Researchers have analyzed a new strain of Android malware that doesn't yet exist in the wild.
Cybereason Boffins did this by observing submissions to the virus detection site VirusTotal not from the general public, but from a source believed to be disbelievers testing whether the villain would be spotted.
Its creators call the malware EventBot, although if released, it could be disguised as other applications that claim to be games or utilities, or marketed as a component for other criminals. In cyber reason report, the researchers describe how they tracked a succession of submissions, seeing “features” added as coders improve the capabilities of EventBot.
EventBot prompts the user for permission to use accessibility services, a powerful feature since these services require extensive permissions to operate, including acting as a keylogger, for example, and running backwards. plan.
EventBot also requires Android permissions, including reading internal storage, reading and sending SMS messages, launching automatically after system boot, displaying windows above other applications, and requesting installation of additional packages. Some of these permissions prompt the user, even indicating that the application should “watch the text as you type – includes personal data such as credit card numbers and passwords.”
Wouldn't most users refuse such permissions? Assaf Dahan, who heads the research team, said The Reg: “Most people who are not tech-savvy will not wonder why the app needs this or that permission, they will just give it so they can let it work. Most people don't even take it’s worth reading it, there’s a lot of trust. The human link is the weakest link in cybersecurity. ”
Once installed, the app downloads a configuration file with currently around 200 financial targets, including PayPal, Coinbase, Barclays, HSBC, Santander, Starling, Lloyds, Mondo, Revolut, TSB, Tesco and Bank of Scotland – a full list is in the report. When active, it can perform webinjects, intercepting data sent to target sites. With the ability to read SMS messages, it may be able to defeat certain types of two-factor authentication. It can enter screen PINs, “most likely to give malware the ability to perform privileged activities on the infected device related to payments, system configuration options,” the report said.
Newer versions of EventBot use obfuscation to hide class names in code.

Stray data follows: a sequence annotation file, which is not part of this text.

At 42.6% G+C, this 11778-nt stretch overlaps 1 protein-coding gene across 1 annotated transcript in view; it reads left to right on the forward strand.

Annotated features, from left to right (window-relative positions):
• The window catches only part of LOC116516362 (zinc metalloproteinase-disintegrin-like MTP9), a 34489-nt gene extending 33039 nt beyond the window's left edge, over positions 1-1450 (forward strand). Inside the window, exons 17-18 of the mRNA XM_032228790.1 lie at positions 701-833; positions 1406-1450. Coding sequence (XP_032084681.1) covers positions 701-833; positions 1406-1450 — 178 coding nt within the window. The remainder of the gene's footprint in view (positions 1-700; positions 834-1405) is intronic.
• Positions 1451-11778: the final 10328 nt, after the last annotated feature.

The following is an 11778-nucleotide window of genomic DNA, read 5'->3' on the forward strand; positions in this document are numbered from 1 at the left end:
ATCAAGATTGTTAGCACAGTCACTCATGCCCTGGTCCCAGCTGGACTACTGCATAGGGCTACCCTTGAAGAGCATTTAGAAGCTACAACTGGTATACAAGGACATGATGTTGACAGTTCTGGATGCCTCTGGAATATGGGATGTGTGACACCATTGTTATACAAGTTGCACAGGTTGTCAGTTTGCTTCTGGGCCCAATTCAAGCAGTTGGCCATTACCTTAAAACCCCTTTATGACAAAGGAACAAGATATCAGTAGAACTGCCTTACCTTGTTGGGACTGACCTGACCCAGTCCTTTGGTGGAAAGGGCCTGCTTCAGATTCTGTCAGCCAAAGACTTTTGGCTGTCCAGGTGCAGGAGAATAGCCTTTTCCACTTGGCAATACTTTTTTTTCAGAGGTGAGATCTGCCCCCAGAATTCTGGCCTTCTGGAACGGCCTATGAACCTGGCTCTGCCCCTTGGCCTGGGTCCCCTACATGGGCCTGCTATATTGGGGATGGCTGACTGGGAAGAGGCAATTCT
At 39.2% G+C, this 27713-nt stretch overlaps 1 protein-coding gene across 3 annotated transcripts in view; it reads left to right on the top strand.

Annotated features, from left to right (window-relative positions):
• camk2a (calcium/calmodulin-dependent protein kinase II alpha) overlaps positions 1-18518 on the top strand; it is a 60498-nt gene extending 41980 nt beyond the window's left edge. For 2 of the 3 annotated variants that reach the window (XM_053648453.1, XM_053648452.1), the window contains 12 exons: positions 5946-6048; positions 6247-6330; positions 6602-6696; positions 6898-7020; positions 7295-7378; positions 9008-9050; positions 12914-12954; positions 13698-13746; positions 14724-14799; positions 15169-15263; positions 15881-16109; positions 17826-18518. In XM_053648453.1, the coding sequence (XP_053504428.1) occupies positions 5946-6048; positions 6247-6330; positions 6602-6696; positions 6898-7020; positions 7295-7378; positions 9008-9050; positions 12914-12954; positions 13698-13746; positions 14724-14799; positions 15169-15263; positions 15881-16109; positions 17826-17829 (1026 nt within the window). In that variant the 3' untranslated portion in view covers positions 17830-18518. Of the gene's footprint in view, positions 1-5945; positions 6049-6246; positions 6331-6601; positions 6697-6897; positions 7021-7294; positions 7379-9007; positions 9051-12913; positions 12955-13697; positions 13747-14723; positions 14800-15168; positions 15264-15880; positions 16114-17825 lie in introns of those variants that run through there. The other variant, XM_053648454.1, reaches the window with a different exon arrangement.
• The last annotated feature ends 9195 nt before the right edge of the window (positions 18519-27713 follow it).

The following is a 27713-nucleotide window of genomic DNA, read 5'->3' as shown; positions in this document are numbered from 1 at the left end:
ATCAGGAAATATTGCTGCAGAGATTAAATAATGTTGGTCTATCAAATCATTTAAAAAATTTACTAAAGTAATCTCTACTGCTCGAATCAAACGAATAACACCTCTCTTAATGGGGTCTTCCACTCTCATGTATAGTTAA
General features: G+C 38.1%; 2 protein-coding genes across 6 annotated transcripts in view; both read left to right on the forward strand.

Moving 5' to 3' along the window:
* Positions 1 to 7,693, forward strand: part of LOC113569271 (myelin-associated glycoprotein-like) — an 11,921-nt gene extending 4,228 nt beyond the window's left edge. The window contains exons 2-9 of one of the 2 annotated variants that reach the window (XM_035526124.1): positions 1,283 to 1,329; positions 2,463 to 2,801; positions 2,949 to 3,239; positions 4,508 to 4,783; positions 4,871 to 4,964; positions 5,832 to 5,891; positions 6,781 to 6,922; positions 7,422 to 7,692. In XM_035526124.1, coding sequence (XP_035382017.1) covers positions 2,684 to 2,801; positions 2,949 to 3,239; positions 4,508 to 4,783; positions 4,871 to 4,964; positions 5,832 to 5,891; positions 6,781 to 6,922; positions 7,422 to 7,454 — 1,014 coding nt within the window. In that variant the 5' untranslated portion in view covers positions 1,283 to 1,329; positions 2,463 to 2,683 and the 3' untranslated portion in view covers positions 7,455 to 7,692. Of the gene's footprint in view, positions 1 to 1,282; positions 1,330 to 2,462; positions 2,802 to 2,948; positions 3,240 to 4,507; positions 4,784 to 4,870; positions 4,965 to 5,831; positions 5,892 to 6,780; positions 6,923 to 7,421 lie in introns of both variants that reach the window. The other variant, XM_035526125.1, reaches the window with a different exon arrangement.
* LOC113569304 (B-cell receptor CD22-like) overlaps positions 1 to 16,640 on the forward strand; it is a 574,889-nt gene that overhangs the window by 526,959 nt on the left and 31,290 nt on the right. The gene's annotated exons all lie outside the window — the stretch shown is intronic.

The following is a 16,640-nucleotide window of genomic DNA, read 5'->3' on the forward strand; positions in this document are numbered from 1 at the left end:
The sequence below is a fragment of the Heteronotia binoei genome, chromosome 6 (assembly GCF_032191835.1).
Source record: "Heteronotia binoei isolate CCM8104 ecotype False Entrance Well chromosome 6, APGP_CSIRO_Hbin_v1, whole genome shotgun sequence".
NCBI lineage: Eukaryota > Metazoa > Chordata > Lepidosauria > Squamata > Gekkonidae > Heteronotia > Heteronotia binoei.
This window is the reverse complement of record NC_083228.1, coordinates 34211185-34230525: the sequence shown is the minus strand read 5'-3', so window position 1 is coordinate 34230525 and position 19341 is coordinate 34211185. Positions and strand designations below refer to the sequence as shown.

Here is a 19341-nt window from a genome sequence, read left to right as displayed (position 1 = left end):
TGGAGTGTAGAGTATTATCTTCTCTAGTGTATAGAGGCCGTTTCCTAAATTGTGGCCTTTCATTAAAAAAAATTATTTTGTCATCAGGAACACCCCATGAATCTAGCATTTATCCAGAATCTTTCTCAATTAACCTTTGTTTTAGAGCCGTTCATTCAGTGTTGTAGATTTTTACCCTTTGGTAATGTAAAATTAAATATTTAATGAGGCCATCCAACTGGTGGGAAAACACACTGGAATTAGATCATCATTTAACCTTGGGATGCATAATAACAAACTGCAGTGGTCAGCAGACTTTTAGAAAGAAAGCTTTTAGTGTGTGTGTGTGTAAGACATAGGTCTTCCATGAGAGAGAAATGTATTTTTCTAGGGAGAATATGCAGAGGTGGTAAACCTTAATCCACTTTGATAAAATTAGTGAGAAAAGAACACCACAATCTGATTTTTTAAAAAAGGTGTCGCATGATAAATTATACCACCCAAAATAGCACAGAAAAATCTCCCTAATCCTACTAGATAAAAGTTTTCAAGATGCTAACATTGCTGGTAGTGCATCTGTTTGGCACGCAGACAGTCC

Cybereason said that a third of all malware now targets mobile devices and that 60% of devices accessing corporate data are mobile. In mitigation, however, Android and iOS are designed with more stringent permissions than desktop PCs, and protected by the fact that most apps are installed through an organized store. Would EventBot have a chance to pass Google's malware checks?
“I would like to say that it will never happen, but the facts prove the contrary,” said Dahan. “It doesn't happen often, but malware is in the Play Store. It's not unknown.”
Evidence for this has recently been confirmed by Kaspersky researchers, who said from a malware campaign dubbed “PhantomLance”: “We found dozens of linked samples that had appeared in the wild since 2016 and had been deployed in various application markets, including Google Play. One of the latest samples was released on the official Android market on November 6, 2019. We informed Google about the malware and it was removed from the market soon after. “
According to Kaspersky: “We spotted a certain tactic often used by threat actors to distribute their malware. The initial versions of the applications downloaded from the application markets did not contain any payload or malicious code to remove a payload. These versions were accepted because they contained nothing suspicious, but the tracking versions were updated with both malicious payloads and code to delete and run those payloads. “
Regarding EventBot, you expect the authors to read the Cybereason report and make changes to avoid identification. “This is part of this eternal game of cat and mouse,” said Dahan. “Malware is polymorphic, it mutates all the time to escape antivirus and other security products.”
Despite the existence of EventBot and other mobile malware, is it not true that mobile devices are still more secure than desktop PCs, which are more open and allow users more freedom to install applications from anywhere? “The attack surface is larger with the desktop,” Dahan told us, “but the world is moving fast to mobile. Banking trojans were really big on the desktop, they must now have a mobile component “Most banks today have two-factor authentication with a code generated or sent to the mobile phone. Threat actors have to adapt and go mobile.”
The solution is for users not to grant excessive permissions to the apps they install and to Google to improve its game when it comes to detecting malicious submissions – although we note that EventBot itself does has not yet been found elsewhere than on VirusTotal. ®
Office 365 client-to-client migration tips